The U.S. Department of State has unveiled that Liberia is yet to fully comply with the minimum standards for the elimination of human trafficking.
Although the State Department’s report partially praised Liberia for “an increased number of investigations and prosecutions of alleged trafficking offenses,” including steps taken by government to adopt a five-year national action plan to combat human trafficking, the report, however, notes that Liberia remains a source, transit and destination country for men, women, and children subjected to forced labor and sex trafficking.
According to the report, most trafficking victims originate from and are exploited within the country’s borders, where they are subjected to domestic servitude, forced begging, sex trafficking, or forced labor in street vending, rubber plantations, and alluvial diamond/gold mines.
“A small number of Liberian women and children are subjected to human trafficking in other West African countries, including Cŏte d’Ivoire, Guinea, Sierra Leone, and Nigeria,” the report said.
It also unveiled that transnational trafficking comes to Liberia from neighboring West African countries, including Sierra Leone, Guinea, Cote d’Ivoire and Nigeria, and the victims are subjected to the same types of exploitation as internally trafficked ones.
The report further indicates that women from Tunisia and Morocco were subjected to sex trafficking in Liberia. It added that amidst all these, Liberia has not convicted a Liberian for trafficking in persons.
The State Department urged the government of Liberia to prosecute, convict and sentence traffickers.
It also called for vigorous investigation, prosecution, and conviction of government officials complicit in trafficking offenses.
The State Department, having realized some lapses in the Judicial system of Liberia, recommended to the Liberian government to provide additional training to law enforcement officials and magistrates to apply anti-trafficking laws and to distinguish trafficking crimes from cases of human smuggling or kidnapping.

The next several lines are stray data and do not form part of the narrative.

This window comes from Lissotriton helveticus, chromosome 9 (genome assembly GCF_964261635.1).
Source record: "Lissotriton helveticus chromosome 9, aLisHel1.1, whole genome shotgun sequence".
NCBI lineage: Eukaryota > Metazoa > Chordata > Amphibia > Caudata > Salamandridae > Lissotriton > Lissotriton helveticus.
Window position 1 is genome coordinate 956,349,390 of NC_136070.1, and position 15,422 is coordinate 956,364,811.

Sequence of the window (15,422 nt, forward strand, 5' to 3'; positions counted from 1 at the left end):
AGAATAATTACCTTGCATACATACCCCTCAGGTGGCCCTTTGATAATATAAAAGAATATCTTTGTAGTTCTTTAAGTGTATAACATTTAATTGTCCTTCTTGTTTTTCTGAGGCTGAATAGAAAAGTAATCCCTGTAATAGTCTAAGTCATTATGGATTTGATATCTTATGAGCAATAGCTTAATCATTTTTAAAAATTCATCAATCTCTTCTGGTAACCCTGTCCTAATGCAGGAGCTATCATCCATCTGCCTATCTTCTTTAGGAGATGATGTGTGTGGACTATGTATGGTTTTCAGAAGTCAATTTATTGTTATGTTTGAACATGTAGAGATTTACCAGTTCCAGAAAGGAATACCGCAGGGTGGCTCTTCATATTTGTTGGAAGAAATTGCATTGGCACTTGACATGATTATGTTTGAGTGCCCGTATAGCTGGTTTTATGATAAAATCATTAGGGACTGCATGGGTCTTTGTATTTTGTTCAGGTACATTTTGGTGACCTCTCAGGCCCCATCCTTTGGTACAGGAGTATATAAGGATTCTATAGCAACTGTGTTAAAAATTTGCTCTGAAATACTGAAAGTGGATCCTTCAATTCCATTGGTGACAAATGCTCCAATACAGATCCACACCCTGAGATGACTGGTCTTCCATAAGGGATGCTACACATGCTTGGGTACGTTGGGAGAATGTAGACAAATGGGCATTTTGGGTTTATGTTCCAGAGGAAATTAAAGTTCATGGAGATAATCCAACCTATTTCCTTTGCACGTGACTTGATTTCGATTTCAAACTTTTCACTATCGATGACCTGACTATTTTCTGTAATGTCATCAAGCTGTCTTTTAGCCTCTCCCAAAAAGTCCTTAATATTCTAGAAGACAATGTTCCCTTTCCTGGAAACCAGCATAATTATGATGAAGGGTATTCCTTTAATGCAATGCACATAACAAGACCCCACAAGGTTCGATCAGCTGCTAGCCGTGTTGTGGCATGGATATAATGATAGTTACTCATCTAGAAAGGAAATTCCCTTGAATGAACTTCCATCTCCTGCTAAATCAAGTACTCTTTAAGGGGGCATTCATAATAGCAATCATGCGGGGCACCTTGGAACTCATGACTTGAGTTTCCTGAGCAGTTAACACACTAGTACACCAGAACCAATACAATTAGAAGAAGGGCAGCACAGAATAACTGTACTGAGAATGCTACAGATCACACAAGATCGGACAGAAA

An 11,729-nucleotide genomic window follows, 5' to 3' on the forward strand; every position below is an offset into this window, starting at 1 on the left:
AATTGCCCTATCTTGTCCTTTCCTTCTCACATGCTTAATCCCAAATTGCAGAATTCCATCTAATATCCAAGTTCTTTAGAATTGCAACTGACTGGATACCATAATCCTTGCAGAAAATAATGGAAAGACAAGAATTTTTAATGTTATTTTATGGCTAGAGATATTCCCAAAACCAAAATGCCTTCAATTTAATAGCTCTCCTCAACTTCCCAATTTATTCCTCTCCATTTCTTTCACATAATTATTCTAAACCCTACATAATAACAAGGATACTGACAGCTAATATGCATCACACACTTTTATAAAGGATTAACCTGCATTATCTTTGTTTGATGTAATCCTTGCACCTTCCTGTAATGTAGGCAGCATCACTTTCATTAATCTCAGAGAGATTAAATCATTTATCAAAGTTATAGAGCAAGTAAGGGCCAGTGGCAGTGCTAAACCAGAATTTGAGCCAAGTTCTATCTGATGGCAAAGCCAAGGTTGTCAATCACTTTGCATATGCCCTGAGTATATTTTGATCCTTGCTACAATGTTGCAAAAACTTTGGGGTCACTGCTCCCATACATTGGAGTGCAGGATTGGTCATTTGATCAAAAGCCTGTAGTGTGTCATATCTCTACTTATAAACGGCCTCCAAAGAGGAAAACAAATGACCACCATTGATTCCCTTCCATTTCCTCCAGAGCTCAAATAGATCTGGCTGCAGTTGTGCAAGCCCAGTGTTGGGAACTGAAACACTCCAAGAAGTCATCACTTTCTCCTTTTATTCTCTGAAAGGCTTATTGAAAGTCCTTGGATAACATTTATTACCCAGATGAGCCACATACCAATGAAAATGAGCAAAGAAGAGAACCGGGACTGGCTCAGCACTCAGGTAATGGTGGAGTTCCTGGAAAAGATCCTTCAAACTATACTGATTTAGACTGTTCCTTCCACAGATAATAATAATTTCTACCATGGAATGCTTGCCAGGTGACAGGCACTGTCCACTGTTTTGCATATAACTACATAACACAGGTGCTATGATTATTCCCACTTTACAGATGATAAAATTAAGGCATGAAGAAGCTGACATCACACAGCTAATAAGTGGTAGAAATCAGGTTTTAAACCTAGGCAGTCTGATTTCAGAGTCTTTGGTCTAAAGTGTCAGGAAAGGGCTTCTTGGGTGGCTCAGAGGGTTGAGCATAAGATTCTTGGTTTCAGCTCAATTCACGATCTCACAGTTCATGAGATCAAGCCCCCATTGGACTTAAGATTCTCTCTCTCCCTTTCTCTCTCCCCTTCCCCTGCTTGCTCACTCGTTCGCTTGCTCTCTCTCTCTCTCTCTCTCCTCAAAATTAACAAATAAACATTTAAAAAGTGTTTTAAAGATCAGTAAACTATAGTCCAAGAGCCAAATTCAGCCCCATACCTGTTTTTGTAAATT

The report also calls on Liberia to educate representatives of non-governmental organizations, law enforcement agencies, courts, and other government agencies on the “Direct Assistance and Support to Trafficked Victims Standard Operating Procedures,” so that they learn to proactively identify and provide protective services to trafficking victims, create and adequately fund a shelter specifically for trafficking victims, and increase efforts to educate the public about the dangers of human trafficking.
The Trafficking in Person (TIP) Report is the U.S. Government’s diplomatic tool to engage foreign governments in the fight against human trafficking. It serves as the world’s most comprehensive resource of governmental anti-human trafficking efforts and reflects the U.S. Government’s commitment to global leadership on this key human rights and law enforcement issue.
Unlike previous limited understanding about human trafficking that got people to believe it to be selling the victim to a foreign country for ritual purpose or slavery, the act is nowadays clearly understood to be domestically oriented.
As public awareness had acknowledged on many occasions, relatives and loved ones take others’ children from the hinterland under the guise that they are bringing them to the city to send them to school.
When they are brought, the children become domestic servants to them and their biological children thereby denying them of most privileges and rights they are entitled to as humans.
Most of these children do not attend good schools and many do not attend at all, but are used to sell for their guardians and support the home.
It is evidently clear that in Monrovia many children are found in street places selling biscuit, candy, cold water and other goods that are easily conveyed in the hands.
Some women are also in the streets carrying children around begging for money.